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Educating for American Democracy

A healthy constitutional democracy requires a citizenry that has the knowledge, skills and desire to participate in it. The United States is incredibly polarized, and we now have a citizenry and electorate that are poorly trained to meet the modern challenges we are facing. One major reason? The country has disinvested in history and civic education. For example, at the federal level, we spend approximately $50 per student per year on STEM fields and approximately 5 cents per student per year on civics.

A lack of consensus about the substance of history and civics education—what and how to teach—has been a major obstacle to maintaining excellence in history and civics education in recent decades. In response to this critical moment, The Commonwealth Club is pleased to support a new effort, Educating for American Democracy, a significant new initiative to provide tools to make civics and history a priority so we as a country can rebuild our civic strength. This education-based special program will focus on this new effort with three participants who participated in the development of the project.

Educating for American Democracy is an unprecedented, cross-ideological effort to provide guidance for excellence in civic and history education for all K–12 students—and to enhance the way in which the subjects are taught in schools so they generate prepared, informed and engaged citizens. The project was funded by the National Endowment for the Humanities and the U.S. Department of Education through a grant to iCivics, Harvard University, Tufts University and Arizona State University.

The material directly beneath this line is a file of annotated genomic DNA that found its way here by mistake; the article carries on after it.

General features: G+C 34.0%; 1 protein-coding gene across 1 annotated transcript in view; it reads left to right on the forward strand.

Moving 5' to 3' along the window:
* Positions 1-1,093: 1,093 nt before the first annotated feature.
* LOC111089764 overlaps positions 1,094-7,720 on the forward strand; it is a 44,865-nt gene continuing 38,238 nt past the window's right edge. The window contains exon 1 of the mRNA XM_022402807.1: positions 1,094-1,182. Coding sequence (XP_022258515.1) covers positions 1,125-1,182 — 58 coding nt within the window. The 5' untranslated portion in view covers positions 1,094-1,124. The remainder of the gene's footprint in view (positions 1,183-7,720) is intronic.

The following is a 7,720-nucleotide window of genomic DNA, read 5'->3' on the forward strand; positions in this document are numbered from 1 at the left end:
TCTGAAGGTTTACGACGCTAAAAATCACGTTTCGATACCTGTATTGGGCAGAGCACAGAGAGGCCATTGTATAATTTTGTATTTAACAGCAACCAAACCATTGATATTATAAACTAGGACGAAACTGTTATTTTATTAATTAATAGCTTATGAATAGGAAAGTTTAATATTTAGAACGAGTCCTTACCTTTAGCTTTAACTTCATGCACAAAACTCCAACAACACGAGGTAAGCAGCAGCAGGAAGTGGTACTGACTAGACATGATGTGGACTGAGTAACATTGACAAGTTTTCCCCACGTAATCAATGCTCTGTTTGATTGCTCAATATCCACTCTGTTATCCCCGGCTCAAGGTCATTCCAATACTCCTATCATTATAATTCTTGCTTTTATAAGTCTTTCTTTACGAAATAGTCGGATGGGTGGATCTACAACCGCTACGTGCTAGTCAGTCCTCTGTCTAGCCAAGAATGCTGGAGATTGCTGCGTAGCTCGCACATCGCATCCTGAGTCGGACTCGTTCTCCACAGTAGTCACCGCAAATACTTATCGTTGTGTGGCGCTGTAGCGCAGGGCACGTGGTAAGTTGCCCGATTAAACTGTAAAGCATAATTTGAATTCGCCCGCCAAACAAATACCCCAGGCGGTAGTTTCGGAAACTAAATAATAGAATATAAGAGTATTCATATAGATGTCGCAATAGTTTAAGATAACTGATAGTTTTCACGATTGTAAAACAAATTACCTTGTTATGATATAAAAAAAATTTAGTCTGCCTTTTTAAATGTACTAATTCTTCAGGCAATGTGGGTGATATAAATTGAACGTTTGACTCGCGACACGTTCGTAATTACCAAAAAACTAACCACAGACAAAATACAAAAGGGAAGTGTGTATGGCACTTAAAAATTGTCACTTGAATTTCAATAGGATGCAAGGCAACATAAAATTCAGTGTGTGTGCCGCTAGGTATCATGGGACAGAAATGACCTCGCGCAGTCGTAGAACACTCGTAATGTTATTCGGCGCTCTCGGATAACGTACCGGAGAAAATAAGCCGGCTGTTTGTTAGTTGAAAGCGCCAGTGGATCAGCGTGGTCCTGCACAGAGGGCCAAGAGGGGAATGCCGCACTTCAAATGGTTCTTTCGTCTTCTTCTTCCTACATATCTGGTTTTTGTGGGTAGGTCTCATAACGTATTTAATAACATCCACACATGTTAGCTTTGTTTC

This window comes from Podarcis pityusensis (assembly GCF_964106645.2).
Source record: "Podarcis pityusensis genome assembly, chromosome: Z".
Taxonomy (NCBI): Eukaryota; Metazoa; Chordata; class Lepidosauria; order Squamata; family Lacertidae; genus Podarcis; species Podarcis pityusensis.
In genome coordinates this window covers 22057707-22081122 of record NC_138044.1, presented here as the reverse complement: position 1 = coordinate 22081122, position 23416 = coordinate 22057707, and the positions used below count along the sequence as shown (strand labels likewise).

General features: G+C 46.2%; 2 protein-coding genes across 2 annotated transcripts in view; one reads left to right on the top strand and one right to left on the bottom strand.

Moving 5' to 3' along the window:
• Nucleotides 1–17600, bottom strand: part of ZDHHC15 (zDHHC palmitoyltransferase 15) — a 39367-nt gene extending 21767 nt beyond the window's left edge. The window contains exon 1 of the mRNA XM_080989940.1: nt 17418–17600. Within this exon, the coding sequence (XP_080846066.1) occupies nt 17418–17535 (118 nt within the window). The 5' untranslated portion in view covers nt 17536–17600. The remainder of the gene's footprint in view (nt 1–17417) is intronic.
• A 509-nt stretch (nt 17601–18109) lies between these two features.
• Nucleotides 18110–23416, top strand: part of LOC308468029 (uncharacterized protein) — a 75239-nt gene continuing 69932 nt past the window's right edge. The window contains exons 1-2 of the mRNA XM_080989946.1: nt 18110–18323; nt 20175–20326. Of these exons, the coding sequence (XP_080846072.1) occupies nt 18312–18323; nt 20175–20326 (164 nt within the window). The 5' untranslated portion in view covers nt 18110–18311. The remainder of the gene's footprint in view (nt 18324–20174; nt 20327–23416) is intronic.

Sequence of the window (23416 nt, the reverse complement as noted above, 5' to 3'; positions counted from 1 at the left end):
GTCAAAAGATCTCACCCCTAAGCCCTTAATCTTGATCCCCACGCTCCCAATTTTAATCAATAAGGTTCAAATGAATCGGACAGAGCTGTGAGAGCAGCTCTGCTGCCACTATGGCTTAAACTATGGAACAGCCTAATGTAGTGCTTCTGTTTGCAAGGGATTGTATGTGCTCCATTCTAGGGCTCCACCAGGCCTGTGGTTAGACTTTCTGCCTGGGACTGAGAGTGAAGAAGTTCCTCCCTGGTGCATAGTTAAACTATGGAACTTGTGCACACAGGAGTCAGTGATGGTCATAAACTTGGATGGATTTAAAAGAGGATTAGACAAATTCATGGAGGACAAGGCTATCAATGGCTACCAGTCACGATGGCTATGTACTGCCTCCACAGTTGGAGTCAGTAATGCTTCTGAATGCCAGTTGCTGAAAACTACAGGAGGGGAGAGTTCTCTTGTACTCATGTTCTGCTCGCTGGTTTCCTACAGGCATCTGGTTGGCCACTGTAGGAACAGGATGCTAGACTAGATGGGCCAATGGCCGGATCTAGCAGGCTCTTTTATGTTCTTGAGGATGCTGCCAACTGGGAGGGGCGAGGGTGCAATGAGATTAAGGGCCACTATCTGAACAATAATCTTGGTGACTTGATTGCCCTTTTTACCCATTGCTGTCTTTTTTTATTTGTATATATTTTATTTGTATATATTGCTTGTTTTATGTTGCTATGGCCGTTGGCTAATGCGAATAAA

A national network of more than 300 scholars, educators and practitioners from ideologically and demographically diverse backgrounds have collaborated to create a roadmap and accompanying documents that provide suggested educational strategies and content for history and civics at every grade level—along with strategies for implementation in schools—so every state and district can fit the needs of their own, different communities. States and local school districts can use the roadmap to transform the way they teach civics and history so it meets the needs of today’s diverse 21st century K–12 student body.

The roadmap is not a national curriculum, nor is it a mandate. It is a series of guidelines that states and districts may opt to use. It is committed to providing instructional strategies and content for all learners to ensure that excellent history and civic learning opportunities are delivered equitably throughout the country.

Last year, at the beginning of the pandemic, The Commonwealth Club launched its own civics education effort, Creating Citizens, with founding support from the Koret Foundation. This program is part of that growing effort.

NOTES

Part of The Commonwealth Club's Creating Citizens initiative.

Speakers
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Paul Carrese
Founding Director, School of Civic and Economic Thought and Leadership, Arizona State University
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Michelle Herczog
Coordinator III, History-Social Science, Los Angeles County Office of Education
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Kent McGuire
Program Director, Education, William and Flora Hewlett Foundation
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Emma Humphries
Ph.D., Chief Education Officer, iCivics; Deputy Director, CivXNow—Moderator